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Australia faces the prospect of losing its vaunted AAA rating, after S&P Global Ratings lowered its outlook on the country's debt to negative.
S&P cited a combination of the government's budget deficits and the likelihood of a political stalemate as the country awaits the outcome of what is likely to be a very close election as the reasons behind its decision.
The ratings agency said there was a one-in-three chance it could lower the country's credit rating withing the next two years if it believed parliament wasn't likely to legislate savings or revenue measures to narrow or eliminate the budget deficit by the early 2020s.
"Without the implementation of more forceful fiscal policy decisions, material government budget deficits may persist for several years with little improvement," S&P said in a statement on Thursday. "Ongoing budget deficits may become incompatible with Australia's high level of external indebtedness and therefore inconsistent with a 'AAA' rating."
S&P noted that since the global financial crisis period of 2008-2009 and the end of the mining boom, the country's government finances weakened, pushing back the prospect of returning to budget surpluses.
"Given the outcome of the July 2, 2016, double-dissolution election, in which neither of the traditional governing parties may command a majority in either house, we believe fiscal consolidation may be further postponed," it said.
The news whacked the Australian dollar, which fell as low as $0.7464 from levels as high as $0.7538 before the announcement.
Rivals Fitch Ratings and Moody's Investors Service currently rate Australia at AAA, but earlier this week, Fitch said it was concerned political gridlock could lead to an increase in the fiscal deficit, which would pressure the rating.
Counting of the votes from the weekend election wasn't completed as of Thursday. The current ruling Liberal/National Coalition had won 74 of the 76 seats needed to form a majority government, while the opposition Labor Party had 71 seats and smaller and independent parties had taken five seats, according to the Australian Electoral Commission.
At least one analyst said S&P's step wasn't surprising.
"Australia has now seen years of slippage in returning the budget to surplus and the messy election outcome threatens more slippage whichever way it goes," Shane Oliver, head of investment strategy and chief economist at AMP Capital, said in a note Thursday.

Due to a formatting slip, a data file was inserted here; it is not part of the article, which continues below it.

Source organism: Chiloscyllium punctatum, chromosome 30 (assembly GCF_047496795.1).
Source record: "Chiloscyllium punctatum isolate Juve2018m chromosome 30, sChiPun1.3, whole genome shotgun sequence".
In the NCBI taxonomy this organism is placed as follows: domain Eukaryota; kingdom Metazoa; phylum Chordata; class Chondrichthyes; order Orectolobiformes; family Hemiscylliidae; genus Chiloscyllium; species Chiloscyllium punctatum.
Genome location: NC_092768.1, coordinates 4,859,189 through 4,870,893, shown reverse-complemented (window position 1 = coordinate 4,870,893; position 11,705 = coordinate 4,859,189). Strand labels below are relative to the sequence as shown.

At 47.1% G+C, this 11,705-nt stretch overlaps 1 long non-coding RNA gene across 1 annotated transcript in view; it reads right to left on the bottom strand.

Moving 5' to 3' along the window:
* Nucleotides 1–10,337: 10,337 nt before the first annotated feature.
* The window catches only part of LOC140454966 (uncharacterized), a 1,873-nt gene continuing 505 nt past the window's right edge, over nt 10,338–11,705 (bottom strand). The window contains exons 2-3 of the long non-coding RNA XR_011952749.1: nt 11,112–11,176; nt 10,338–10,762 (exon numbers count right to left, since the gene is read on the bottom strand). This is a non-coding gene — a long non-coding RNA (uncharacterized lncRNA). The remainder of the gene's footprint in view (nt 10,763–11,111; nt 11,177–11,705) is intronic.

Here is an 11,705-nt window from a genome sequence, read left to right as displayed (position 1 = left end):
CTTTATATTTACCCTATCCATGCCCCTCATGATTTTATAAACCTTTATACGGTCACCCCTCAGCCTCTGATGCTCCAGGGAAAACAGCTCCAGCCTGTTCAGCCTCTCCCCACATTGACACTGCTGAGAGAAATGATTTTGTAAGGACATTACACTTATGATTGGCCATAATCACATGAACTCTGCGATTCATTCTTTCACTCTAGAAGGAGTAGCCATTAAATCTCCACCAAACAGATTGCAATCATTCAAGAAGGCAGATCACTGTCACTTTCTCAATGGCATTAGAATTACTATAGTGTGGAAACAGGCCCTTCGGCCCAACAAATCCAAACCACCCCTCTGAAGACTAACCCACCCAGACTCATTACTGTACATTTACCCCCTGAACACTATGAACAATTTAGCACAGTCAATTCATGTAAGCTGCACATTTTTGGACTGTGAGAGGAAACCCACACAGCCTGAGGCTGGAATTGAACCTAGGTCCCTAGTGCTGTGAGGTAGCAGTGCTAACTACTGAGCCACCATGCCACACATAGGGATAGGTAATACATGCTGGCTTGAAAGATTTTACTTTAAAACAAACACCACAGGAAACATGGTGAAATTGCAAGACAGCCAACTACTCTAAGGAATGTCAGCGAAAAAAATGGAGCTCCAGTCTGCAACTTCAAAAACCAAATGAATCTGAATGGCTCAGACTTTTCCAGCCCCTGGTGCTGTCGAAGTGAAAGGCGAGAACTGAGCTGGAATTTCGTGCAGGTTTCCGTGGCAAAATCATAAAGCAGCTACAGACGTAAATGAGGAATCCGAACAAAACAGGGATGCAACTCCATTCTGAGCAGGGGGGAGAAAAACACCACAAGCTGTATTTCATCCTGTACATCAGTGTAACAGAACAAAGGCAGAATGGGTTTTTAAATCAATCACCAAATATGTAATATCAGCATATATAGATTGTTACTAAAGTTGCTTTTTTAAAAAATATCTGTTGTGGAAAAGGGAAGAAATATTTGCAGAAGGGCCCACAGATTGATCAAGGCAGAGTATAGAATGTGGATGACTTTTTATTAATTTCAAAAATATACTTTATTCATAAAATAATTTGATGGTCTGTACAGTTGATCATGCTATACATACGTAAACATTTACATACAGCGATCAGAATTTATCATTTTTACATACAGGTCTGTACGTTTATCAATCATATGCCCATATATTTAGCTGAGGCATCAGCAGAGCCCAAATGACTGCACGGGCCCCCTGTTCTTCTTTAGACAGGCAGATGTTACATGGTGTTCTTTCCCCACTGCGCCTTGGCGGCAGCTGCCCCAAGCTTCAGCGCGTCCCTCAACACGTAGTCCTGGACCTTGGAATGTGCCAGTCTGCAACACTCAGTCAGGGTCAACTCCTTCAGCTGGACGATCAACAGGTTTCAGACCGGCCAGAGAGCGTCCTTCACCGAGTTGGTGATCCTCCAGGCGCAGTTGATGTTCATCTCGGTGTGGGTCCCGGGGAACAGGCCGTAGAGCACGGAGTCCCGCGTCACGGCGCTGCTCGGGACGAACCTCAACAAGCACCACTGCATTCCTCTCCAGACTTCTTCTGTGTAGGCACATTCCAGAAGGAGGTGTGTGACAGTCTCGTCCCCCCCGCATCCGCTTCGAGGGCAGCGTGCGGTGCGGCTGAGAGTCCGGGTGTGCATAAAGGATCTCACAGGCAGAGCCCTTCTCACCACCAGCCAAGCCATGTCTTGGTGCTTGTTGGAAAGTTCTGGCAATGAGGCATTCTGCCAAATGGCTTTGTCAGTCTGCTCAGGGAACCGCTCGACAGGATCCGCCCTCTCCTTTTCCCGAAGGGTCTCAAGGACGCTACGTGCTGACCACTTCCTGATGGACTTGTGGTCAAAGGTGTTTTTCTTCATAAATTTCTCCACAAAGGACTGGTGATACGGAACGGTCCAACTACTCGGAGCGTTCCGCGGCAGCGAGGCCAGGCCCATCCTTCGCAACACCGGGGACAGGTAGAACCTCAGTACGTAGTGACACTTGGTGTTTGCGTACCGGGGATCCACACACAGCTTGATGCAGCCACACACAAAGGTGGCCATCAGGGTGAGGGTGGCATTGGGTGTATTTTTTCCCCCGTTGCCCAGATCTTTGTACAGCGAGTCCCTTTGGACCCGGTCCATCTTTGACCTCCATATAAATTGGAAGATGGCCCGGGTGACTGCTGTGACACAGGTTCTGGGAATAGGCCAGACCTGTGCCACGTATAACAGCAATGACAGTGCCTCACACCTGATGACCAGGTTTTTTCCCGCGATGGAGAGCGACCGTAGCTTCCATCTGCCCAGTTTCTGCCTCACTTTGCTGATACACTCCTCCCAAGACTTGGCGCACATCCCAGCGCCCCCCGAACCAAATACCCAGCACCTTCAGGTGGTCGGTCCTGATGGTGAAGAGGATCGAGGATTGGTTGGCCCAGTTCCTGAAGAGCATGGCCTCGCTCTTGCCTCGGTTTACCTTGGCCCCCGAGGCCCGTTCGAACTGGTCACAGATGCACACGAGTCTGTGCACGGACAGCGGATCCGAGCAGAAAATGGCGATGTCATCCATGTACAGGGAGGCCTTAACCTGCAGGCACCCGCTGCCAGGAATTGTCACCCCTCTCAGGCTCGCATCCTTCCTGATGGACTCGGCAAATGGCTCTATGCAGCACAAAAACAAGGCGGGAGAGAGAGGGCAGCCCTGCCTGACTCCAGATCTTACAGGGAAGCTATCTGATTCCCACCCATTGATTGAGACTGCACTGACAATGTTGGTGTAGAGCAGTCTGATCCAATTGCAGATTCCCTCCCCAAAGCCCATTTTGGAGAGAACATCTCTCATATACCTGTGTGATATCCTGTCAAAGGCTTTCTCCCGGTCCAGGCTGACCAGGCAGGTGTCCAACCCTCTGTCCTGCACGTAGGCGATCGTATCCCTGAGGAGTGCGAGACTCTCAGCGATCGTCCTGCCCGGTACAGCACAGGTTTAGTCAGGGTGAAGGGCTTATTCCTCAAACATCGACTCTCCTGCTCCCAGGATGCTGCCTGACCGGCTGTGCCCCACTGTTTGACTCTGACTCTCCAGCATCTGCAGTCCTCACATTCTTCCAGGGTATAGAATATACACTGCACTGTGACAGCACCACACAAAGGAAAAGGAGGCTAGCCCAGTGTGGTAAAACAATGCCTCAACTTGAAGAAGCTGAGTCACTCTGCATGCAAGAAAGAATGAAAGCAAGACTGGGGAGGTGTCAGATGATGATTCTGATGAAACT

"It's probable that a formal downgrade will follow unless the new government is able to hold the line on the budget deficit projections, which will be hard given the likely state of the Senate," Oliver said, but noted that while that would be a "bad sign" for Australia, it wouldn't be disastrous.
In a note on July 5, Oliver had said the biggest impact from a downgrade would likely be "the blow to the national psyche," as it wasn't clear that a rating cut would mean investors would necessarily demand higher yields to hold government debt.
The Australian benchmark 10-year yield moved just a tad on the announcement, to 1.884 percent from around 1.874 percent before the news. That's already well above most developed market bond yields, with the 10-year Japanese government bond at negative 0.27 percent, the at negative 0.1761 percent and the 10-year U.S. Treasury at around 1.365 percent.
In a meeting on Tuesday, the Reserve Bank of Australia (RBA) kept interest rates on hold at a record low of 1.75 percent amid relatively benign inflation, but analysts generally expect at least one 25 basis-point rate cut sometime later this year.
Any uptick in yield on Australia's government bonds may be met by higher demand from yield-starved investors globally. Bond prices move inversely to yields.
Indeed, in a report earlier this week, Nomura noted that demand for Kangaroo bonds -- or bonds issued by foreign companies in Australian dollars and traded in Australia -- appeared to be supporting the country's currency at levels above where the commodity prices suggested it should be. Australia relies heavily on its commodity exports and has suffered from a long slump in the sector, particularly in iron-ore prices.
Chris Weston, chief market strategist at spreadbettor IG, noted concerns that with high foreign ownership of Australian debt of 60.4 percent as of March, there may be forced selling, spurring "sizeable" fund outflows. That compares with an around 33 percent foreign ownership of U.S. government debt, as of the end of April.
But he added that when the U.S. lost its AAA rating in 2011, bond yields there actually fell, with the U.K. and France also seeing similar bond-market reactions in 2012 and 2013 respectively.
Weston said that banks Down Under could face higher funding costs if Australia's credit rating were cut, but he added that banks appeared well prepared for this.
Additionally, Capital Economics noted that Australia's banks have cut their reliance on short-term debt for funding since the global financial crisis and now relied more on domestic deposits.
"The whims of the ratings agencies will play second fiddle to the more powerful economic forces of subdued GDP growth, low inflation and low official interest rates that will keep borrowing costs low throughout the economy," Paul Dales, chief Australia economist at Capital Economics, said in a note Thursday.
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—By CNBC.Com's Leslie Shaffer; Follow her on Twitter